Cross-platform mobile development’s main advantage is a single code base, with the challenges and limitations, that come with it.  Conversely, there is a high risk you will need to create separate solutions to make that single code base work with different platforms.  More complex code or more integrated third-party solutions require more development time and money. There is also the chance that despite your best efforts, the only viable solution will ultimately end up being to use custom native code. These aren’t problems in native development. Another significant risk comes in the form of cross-platform security threats designed to deliver malicious files to multiple platforms.

The Cross-Platform Mobile Development Team

By now, it should be pretty clear that that cross-platform mobile development requires more attention to the architect role in the team. They should be the one keeping spaghetti code out of your project and making sensible decisions on technologies and practices.

The team is your most valuable asset, yet the source of some risks. Platform knowledge, or rather its absence, can cause reworks. Even if a single platform is unknown to the team, it takes time and money to deal with. Furthermore, the solutions have their own features, APIs, and issues the team must know. So again, unified development is hard to achieve.

Because that’s a lot of information to chew, here’s a basic breakdown of risks.

Risks Compile-time solutions Runtime solutions Web-based solutions
Only a small part of the code will be common High Medium Low
No standard frameworks available High Medium Low
Very complex architecture and code High Medium Low
Spaghetti code High Medium Low
Too much custom solutions Low Medium Medium
Workarounds Low Medium Medium
Writing native code Low Medium Medium
Cross-platform environment issues Low High Medium
Platform features not supported Low High Medium
UI Kit issues Low Medium High
Troubles with debugging and bug fixing Low Medium High
Troubles with testing Low Medium High
No mobile expertise will have effect High Medium High
Need to learn the platform’s features High Medium Low
Need to learn solution’s features Low High Low

The Benefits of Cross-Platform Mobile Development

The risk analysis above shows that the fundamental goals of the cross-platform mobile development are really hard to achieve. But, that doesn’t negate all the benefits.

Easier to find developers

Due to the wide range of solutions involved, finding developers across many platforms is easier (JavaScript, C#, C++, etc).

Great community

You can bring in well-known web and other frameworks to mobile development. Such technologies boast a great active community, that constantly contributes to the evolution of the platforms. You can harness the power of the community for your project.

Faster hiring and project launch

Popular programming languages mean it’s easier to hire developers. Project requirements stay the same, while your people work with a well-known technology. Such teams can deliver a Minimum Viable Product (MVP) in very short timeframes. This benefit works well enough with web-based solutions.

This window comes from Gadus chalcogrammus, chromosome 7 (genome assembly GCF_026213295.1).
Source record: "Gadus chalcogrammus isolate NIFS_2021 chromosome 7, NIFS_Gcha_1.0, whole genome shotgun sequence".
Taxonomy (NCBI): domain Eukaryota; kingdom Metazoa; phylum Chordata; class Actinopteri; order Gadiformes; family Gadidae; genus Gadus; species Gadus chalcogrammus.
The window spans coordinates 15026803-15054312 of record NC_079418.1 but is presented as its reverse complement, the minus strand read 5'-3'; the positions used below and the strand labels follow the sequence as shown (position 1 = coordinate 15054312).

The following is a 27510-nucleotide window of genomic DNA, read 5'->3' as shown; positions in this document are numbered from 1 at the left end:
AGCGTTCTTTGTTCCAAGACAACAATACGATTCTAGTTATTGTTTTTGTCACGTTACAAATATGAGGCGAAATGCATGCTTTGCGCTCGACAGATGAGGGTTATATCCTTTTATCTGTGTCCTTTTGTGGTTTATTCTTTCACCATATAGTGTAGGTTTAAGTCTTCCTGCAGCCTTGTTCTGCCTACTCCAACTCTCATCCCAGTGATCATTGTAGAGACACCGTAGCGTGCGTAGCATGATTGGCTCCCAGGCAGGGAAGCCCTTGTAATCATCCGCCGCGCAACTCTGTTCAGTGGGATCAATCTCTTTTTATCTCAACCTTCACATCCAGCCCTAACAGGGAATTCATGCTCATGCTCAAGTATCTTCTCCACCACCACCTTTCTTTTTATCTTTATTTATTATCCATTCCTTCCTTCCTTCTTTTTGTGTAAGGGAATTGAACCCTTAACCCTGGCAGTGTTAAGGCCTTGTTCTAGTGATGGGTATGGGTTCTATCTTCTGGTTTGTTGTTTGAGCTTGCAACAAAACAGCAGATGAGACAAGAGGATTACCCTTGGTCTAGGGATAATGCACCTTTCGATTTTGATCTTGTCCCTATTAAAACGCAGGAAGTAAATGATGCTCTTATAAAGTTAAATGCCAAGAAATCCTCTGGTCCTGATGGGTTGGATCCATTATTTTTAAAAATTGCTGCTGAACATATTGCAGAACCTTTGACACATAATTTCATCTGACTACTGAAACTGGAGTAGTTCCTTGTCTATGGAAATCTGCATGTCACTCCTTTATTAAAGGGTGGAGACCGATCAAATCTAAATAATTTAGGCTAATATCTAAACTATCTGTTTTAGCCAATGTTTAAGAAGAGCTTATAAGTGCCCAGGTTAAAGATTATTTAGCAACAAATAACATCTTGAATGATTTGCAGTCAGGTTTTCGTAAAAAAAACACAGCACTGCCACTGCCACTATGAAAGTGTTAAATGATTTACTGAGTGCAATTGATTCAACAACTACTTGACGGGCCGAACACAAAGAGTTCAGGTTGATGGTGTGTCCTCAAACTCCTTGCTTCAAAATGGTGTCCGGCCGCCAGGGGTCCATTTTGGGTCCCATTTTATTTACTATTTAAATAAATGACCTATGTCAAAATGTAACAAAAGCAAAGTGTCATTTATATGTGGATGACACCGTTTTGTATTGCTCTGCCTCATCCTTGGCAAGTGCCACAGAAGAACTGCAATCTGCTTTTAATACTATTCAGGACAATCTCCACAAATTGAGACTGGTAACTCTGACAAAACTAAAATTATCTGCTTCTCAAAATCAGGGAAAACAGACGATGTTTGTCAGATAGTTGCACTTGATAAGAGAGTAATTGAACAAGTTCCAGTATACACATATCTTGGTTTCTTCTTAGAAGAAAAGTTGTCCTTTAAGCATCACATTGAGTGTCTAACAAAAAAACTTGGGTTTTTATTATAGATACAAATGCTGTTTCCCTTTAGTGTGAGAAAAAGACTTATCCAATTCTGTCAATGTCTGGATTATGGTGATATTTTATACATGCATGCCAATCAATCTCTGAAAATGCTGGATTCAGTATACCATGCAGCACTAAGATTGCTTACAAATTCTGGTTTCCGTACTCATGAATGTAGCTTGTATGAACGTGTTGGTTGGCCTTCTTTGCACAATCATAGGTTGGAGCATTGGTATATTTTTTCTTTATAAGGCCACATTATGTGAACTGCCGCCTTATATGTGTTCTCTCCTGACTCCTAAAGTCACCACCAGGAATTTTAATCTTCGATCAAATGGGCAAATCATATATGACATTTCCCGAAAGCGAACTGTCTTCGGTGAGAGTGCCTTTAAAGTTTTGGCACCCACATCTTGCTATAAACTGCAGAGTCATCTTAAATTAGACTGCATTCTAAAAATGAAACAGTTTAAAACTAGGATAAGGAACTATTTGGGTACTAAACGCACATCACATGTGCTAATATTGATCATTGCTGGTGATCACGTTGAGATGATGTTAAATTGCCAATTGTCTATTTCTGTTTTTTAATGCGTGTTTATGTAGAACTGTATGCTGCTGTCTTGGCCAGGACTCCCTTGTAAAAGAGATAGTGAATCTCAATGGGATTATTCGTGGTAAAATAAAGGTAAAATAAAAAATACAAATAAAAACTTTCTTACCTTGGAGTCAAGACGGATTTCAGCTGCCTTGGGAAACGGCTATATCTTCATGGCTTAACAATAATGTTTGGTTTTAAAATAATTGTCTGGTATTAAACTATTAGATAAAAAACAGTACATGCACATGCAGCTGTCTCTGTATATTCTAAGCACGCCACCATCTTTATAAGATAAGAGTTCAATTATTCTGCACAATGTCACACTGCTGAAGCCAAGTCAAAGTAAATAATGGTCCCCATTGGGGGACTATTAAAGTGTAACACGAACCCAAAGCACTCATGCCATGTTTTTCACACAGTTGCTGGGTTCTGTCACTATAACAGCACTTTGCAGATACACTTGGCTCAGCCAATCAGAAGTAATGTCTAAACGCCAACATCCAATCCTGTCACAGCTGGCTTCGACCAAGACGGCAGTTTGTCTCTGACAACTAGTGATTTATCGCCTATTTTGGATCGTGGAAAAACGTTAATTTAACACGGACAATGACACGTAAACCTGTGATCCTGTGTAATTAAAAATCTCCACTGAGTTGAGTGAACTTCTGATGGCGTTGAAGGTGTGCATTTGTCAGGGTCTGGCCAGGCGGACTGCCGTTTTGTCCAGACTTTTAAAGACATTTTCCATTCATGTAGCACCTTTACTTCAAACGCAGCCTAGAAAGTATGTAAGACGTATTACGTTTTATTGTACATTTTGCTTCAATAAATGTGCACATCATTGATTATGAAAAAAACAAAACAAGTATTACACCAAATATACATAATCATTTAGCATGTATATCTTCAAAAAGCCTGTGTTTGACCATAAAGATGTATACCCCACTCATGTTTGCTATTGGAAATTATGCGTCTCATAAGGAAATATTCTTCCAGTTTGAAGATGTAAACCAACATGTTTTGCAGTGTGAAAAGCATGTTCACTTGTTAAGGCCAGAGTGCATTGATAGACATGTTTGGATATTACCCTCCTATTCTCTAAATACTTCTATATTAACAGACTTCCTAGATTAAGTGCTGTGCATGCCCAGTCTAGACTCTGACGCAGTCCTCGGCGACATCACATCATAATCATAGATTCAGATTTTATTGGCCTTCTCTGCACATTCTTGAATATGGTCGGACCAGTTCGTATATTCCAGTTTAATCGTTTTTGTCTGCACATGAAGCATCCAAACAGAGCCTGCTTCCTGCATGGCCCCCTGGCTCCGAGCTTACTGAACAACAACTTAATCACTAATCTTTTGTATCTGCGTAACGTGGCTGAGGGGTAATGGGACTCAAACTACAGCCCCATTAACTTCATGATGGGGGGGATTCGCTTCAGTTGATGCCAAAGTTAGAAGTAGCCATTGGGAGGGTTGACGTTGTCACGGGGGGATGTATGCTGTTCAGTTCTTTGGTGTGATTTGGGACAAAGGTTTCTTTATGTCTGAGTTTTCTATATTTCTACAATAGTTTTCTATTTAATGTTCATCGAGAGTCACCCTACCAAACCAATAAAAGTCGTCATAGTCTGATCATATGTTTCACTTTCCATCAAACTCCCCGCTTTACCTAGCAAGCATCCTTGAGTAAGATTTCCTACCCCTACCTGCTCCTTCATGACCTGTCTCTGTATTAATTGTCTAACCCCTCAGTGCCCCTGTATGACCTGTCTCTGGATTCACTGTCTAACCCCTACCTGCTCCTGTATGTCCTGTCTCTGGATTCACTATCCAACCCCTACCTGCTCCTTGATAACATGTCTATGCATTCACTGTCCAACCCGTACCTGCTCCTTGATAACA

The team, however, will have to spend the project’s resources to get mobile expertise.  As a result, it will be necessary to evolve the project taking that into consideration.

Reducing overhead

Another benefit of the cross-platform mobile development is a reduction of management overhead. The project manager, team lead or architect will manage the single project, but not for each platform.
Sometimes it’s necessary to support obsolete platforms. In these cases, cross-platform mobile solutions can be the only way out. But make no mistake here: each solution supports its own set of the platforms. You cannot always choose the technology you want.

TL;DR

We’ve gone through the well-known cross-platform mobile solutions, the most important contradictions and the risks. The analysis shows that:

  • Complex cross-platform mobile development has a higher risk of increased development costs and time, compared to native development;
  • Cross-platform teams can’t be fully homogeneous and the developers have to learn the platforms they’ll be working on;
  • Going with cross-platform approach allows to start the project faster;
  • The web’s development community can be involved in your mobile development.

Each cross-platform solution has its own pros and cons, as described above.

Compile-time solutions are the only choice when performance is the goal. Otherwise, they are really close to native development;

Run-Time solutions allow creating apps with a real native look and feel.  However, they are quite risky because of own APIs, and unsupported features;

Web-based solutions have a lot of restrictions due to their high-level environment. The maturity of web technologies and development community can cut some risks and help to provide maximum platform coverage.

Many cross-platform technologies are less-expensive in terms of developer salaries. In addition, you can achieve lower costs by hiring less-expensive (and usually less-experienced) developers.

So, the main problem with cross-platform development is the universalism. The universal solution can solve a variety of tasks, but it can’t solve tasks better than a specialized one. For instance, the computer mouse allows one to interact with any application but it isn’t as comfortable as a joystick for gamers or a graphic tablet for painters.

But sometimes cross-platform is the only way to implement the mobile development app project. That’s especially the case with obsolete platforms.

Mark Dabbs

Expert contributor

Mark Dabbs is an expert contributor and consultant for Reinvently. His passion is helping businesses make better use of mobile technology.